In December of 2016, the board of directors of the Law Society of Ontario (LSO), who are known as “benchers,” imposed a “statement of principles” (SOP) on their membership —a mandatory requirement for renewal of membership—in which they would acknowledge their “obligation to promote equality, diversity and inclusion” in both their professional and personal affairs.
The regulatory body also required law firms with 10 or more lawyers or paralegals to complete an “inclusion self-assessment” every two years and publish the results. Those lawyers and firms who refused to comply with these demands were threatened with “progressive compliance measures.”
The motivation behind these initiatives was to eliminate “racism” in the practice of law, which in their understanding was not actual bias in the treatment of minority colleagues or clients, but the lack of proportionate representation of minorities in the profession of law. Thus, the SOP was in fact a commitment to a belief system—Marxism in a word—which demands equality of outcomes. Henceforth, for the right to practice law, LSO members would be compelled to express commitment to an ideology rather than to unbiased behaviour in their treatment of colleagues and clients.
A minority of legal professionals were alarmed by its implications and decided to take political action. Twenty-three of us formed a campaign team for the 2019 Benchers election that took place in late April. Our slate of candidates were called StopSOP (“Stop the Statement of Principles”) and we were committed to “repealing the requirement and reversing the imposition of identity politics on professional norms,” as leading dissident, Queens University law professor Bruce Pardy put it in a recent National Post article.
Twenty-two of us were elected, resulting in a majority position and a victory for StopSOP. Many were delighted at the result, and many were dismayed. Everyone was surprised, because in the first year of the SOP rollout, although it was mandatory, no penalties were to be imposed for failure to sign, yet virtually all lawyers and paralegals did in fact sign it. Why the compliance then, and the defiance now? I believe it was because our team made an effective case (this, after all, is what we do for a living), and we opened/changed minds in the court of collegial opinion. Democracy worked.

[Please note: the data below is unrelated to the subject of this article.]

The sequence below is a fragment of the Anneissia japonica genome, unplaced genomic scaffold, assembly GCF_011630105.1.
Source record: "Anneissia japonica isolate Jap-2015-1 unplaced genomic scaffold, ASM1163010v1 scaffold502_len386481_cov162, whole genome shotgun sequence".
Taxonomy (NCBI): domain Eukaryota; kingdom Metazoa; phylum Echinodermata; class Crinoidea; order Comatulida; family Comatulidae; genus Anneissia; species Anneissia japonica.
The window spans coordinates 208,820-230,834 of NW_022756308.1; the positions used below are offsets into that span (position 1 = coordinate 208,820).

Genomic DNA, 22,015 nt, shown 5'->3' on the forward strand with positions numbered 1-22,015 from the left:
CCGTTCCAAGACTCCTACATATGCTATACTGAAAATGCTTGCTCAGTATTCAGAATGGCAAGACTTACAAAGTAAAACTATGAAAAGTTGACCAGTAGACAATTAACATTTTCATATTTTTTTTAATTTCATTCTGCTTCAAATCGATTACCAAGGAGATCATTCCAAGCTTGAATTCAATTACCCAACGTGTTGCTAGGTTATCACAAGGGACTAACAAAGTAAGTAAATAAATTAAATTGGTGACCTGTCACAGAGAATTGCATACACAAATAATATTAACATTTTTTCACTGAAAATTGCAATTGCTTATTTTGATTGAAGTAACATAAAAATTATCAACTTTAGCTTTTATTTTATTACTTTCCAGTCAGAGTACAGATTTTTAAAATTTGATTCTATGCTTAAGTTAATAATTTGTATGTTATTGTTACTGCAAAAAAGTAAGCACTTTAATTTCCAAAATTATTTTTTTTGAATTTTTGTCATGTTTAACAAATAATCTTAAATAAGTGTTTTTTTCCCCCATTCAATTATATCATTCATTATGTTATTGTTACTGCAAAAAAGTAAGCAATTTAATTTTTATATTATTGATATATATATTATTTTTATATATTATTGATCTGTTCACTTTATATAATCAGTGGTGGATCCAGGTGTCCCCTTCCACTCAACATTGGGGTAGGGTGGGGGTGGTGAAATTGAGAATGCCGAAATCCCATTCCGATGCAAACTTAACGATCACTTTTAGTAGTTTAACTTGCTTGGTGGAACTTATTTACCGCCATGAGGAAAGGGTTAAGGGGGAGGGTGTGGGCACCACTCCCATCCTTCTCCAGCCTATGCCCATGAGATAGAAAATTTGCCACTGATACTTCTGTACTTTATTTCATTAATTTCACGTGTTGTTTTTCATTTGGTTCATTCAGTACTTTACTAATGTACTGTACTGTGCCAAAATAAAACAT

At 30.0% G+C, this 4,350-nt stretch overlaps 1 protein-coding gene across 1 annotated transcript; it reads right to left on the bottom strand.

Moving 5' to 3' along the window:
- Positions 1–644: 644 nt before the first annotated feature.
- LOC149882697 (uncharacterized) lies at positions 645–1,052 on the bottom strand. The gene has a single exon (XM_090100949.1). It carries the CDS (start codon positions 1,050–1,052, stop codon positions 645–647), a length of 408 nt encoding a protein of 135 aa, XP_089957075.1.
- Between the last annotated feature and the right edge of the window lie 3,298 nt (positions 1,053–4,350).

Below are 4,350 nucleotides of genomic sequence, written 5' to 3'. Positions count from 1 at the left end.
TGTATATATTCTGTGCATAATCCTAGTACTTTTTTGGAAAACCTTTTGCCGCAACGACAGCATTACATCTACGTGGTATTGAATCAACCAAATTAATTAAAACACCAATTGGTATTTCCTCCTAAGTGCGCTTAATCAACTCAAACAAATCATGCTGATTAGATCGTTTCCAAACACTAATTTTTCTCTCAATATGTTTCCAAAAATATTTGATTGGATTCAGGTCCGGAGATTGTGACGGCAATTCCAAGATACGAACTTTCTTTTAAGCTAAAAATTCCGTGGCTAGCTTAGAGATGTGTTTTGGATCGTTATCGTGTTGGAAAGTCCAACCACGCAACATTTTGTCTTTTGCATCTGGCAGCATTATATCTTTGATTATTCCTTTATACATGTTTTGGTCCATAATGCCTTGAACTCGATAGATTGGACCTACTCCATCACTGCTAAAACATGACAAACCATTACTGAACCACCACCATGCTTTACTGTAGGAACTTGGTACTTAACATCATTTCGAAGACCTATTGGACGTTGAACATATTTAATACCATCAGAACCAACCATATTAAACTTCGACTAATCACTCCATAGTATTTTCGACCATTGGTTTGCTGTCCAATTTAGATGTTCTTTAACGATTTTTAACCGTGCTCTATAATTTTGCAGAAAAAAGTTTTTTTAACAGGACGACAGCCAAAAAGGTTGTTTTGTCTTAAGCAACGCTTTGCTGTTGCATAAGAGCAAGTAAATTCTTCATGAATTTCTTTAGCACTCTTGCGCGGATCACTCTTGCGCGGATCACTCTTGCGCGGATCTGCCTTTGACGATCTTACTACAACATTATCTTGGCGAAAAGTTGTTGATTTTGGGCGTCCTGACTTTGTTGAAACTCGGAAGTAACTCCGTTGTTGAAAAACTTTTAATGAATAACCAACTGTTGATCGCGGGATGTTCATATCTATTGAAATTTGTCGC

I have always known that any such SOP is an infringement of my freedom of expression and thought, and that compelled speech and policed thought are unhealthy for any society. But I had assumed my only choice was passive resistance and acceptance of discipline for professional misconduct. When StopSOP arose as an alternative, I seized the opportunity to engage more positively—at first, only by donating money, and then, when asked by organizer Lisa Bildy to join the StopSOP slate (and after overcoming feelings of insecurity and shyness), as a full-fledged activist.
During the campaign, I was sidelined by illness and open-heart surgery. But the team continued to support me without complaint. When I felt well enough, I promoted myself through emails and any other way I could, including a March interview with the Law Times, in which I articulated my motivation for running for office. When the results came in, I felt my sense of vulnerability slip away; I felt pride in setting an example for my children.
The slate chose me as their media spokesperson. I had no hesitation in assuming this task, because I had earned my spurs in this role in 2014 as the spokesperson for David Chen, the grocer whose ordeal changed the law on citizens’ arrests. In an interview with the CBC, the reporter’s first concern was to elicit comment on the fact that I shared the slate with mostly white men. I honestly responded that this fact had made no impact on me. Although there had been many comments on our slate’s racial and gender makeup on social media, my own focus was completely on the principles and goals we shared. I hardly know some of the members of the slate personally, but I consider all of them comrades-in-arms in a just cause.
I was also asked why a group of white people would choose an ethnic woman to speak on their behalf. I am 59 years old, with 28 years experience in litigation (and before that, a career in space engineering), but all this reporter could see was my skin colour. I was dismayed and insulted by the implication that I had been chosen as a token minority rather than for my qualifications to do so, and I said as much to the reporter, who had no response. That portion of our exchange was not aired. Too bad. It would have spoken volumes about the media’s obsession with group identity to the general public.
Our slate knew that the results could have gone either way. We are naturally elated that our message, delivered with heartfelt passion, got through to our constituency. Lawyers are on the front lines of individual rights. This was an important victory for the LSO and its membership, but an even more important victory for the principle of freedom of speech, the foundational right on which all our other rights as Canadians rest.
As an immigrant, I have always loved Canada for the nourishment and support for my endeavours I have received since I arrived here at the age of 15. I have always bristled at suggestions that Canada is a racist country. With this election archived in the history books, it is now my turn to give back to Canada, to offer whatever nourishment and support I can to help ensure that the freedoms that attracted my family to its shores, remain strong for my children and for theirs, and for theirs.